If someone has told you that they have been sexually assaulted, it’s likely to have been one of the hardest things they have ever had to tell you. It may have taken them weeks or even years to feel able to talk to anyone about what has happened. Respect the huge step they have taken and the trust they have put in you.

Most people have little experience of helping someone through a traumatic event such as a sexual assault, so it’s normal to feel unsure what to do. What is important is that you care enough about that person to want to help.

How to Help a Friend

Listen to your friend without judging them. The survivor likely came to you because they consider you to be a person of trust to them. Remember to reassure them and validate their feelings. Tell them that you believe them and reinforce that they are not to blame for what happened.

Give them the time and space that they need. Let the survivor tell you how they feel. Try to resist asking them about the details of the experience; they may feel pressure to talk when they are not ready. Don’t take it personally if your friend doesn’t want to talk to you or to talk right now. Part of being a good listener is letting them know that you’ll be ready to listen if and when they are ready to talk.

Let them know that they do not have to go through this alone. Crisis Intervention Counselors as well as other mental health professionals are available on campus 24/7. There are also resources available in the community to help support survivors. Reassure the survivor that they are cared for.

Help to educate them about their options. The survivor may want to seek medical care (STI testing, pregnancy testing and/or prevention, physical checkup, evidence collection, etc.), talk to a counselor, or report the assault to authorities. As a friend, you don’t need to be an expert on all the options that are available; there are professionals to help educate both you and the survivor. A Crisis Intervention Counselor at SARP is an example of a professional who can help educate you or your friend about the options available.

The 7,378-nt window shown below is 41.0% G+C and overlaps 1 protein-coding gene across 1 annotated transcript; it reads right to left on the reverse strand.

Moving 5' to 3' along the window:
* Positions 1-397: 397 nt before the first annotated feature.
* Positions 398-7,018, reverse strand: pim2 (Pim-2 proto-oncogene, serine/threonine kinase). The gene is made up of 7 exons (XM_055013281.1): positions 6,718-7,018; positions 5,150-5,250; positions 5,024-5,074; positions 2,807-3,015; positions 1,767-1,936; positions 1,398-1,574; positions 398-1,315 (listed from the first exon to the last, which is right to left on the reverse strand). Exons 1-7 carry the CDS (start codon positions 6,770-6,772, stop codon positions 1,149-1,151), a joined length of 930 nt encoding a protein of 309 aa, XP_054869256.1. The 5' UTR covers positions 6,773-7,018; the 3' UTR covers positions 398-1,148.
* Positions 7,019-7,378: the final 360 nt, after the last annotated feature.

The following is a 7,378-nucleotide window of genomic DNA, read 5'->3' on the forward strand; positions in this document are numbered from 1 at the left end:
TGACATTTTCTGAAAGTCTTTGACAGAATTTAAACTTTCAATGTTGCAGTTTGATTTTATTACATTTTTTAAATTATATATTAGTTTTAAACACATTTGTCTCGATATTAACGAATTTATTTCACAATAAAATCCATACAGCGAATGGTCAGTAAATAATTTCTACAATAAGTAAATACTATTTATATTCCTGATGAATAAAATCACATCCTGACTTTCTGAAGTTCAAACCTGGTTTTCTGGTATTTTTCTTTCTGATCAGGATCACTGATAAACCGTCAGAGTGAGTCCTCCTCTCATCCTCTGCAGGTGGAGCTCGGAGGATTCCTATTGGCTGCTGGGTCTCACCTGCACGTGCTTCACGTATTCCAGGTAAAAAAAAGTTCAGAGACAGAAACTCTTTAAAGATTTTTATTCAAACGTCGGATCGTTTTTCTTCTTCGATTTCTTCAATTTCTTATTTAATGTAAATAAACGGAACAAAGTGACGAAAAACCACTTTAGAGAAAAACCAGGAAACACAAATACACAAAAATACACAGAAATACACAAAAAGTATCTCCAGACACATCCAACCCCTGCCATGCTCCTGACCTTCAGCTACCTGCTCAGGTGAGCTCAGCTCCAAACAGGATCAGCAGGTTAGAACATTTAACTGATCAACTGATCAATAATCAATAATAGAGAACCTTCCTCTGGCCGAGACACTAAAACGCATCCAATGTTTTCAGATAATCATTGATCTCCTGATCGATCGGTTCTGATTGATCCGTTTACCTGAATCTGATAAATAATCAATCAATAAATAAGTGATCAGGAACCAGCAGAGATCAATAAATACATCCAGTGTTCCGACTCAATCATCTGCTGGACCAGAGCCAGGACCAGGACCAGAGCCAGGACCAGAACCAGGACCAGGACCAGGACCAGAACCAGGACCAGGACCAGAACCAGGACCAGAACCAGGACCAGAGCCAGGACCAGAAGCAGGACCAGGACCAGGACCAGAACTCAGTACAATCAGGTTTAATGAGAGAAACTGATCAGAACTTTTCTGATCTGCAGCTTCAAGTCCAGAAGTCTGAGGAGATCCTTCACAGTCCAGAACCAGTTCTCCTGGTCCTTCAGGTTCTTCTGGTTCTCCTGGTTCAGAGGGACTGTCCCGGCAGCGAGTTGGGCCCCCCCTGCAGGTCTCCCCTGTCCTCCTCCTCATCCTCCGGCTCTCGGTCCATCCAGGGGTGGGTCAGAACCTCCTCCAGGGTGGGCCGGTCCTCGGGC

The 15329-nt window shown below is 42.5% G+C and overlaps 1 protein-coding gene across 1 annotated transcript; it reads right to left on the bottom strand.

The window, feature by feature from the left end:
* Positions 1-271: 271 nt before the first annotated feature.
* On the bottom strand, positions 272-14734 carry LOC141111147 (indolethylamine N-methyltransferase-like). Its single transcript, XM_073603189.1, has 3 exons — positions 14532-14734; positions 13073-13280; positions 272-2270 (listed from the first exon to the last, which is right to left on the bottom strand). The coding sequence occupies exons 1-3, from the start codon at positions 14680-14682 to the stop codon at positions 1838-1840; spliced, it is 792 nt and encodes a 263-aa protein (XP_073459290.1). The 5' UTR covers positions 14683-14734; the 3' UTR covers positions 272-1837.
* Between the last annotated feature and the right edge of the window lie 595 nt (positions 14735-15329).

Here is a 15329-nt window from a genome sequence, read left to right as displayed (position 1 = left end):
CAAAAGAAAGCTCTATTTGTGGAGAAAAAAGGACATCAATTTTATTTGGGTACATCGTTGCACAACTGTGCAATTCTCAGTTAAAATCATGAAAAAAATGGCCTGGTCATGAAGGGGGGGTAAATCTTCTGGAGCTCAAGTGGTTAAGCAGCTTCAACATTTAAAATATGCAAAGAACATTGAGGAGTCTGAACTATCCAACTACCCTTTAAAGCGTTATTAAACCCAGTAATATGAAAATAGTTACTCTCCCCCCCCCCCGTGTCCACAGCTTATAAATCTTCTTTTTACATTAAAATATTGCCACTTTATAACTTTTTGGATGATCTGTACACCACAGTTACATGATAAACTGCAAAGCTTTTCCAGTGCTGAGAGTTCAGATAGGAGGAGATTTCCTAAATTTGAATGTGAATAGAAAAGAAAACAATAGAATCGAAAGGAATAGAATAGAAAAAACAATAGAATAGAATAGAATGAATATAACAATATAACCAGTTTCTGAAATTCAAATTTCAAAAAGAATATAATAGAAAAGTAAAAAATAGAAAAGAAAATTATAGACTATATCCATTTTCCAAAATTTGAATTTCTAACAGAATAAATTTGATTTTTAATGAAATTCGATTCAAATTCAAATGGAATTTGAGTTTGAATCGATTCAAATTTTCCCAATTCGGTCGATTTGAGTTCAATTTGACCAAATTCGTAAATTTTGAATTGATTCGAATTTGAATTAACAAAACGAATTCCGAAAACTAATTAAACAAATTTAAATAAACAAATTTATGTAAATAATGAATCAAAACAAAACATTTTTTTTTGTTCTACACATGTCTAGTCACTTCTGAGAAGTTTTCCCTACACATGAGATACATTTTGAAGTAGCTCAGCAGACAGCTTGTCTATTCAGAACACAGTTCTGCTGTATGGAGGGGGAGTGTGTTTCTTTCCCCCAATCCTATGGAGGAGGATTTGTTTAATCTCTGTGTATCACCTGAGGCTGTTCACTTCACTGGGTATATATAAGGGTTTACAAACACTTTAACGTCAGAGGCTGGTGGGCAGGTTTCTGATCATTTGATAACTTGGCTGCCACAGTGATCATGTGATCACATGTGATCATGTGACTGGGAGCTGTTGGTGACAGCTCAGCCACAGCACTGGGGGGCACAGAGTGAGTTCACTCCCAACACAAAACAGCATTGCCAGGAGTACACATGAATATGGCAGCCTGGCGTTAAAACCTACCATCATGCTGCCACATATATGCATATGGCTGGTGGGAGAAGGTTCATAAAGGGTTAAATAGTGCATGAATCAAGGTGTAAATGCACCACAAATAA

Respect their decisions rather than telling them what to do. After a sexual assault, a survivor may experience a loss of power and control. Respecting the choices that survivors make helps them regain this control. This may be particularly challenging if you feel impacted by their choices. It is important to allow your friend to come to their own decisions without feeling pressured.

Take care of yourself. Recognize that hearing about a sexual assault can be difficult and that you are going to have your own feelings about what has happened to your friend, and some of them like sadness and anger may even be similar. It is normal and okay for you to experience your own reactions. You may even feel confused about how to best support your friend. Remember that there are resources available to help support you as well. Talking to a counselor can help you understand your own reactions to what has happened and enable you to support your friend more effectively.

Respect your friend’s privacy. Ask your friend what, if any, information it is okay for you to share with others. Ask how to manage others’-floor mates, classmates, club members, friends-questions and concerns. Should they be directed to ask your friend directly or are there ways you can respond and still respect your friend’s privacy?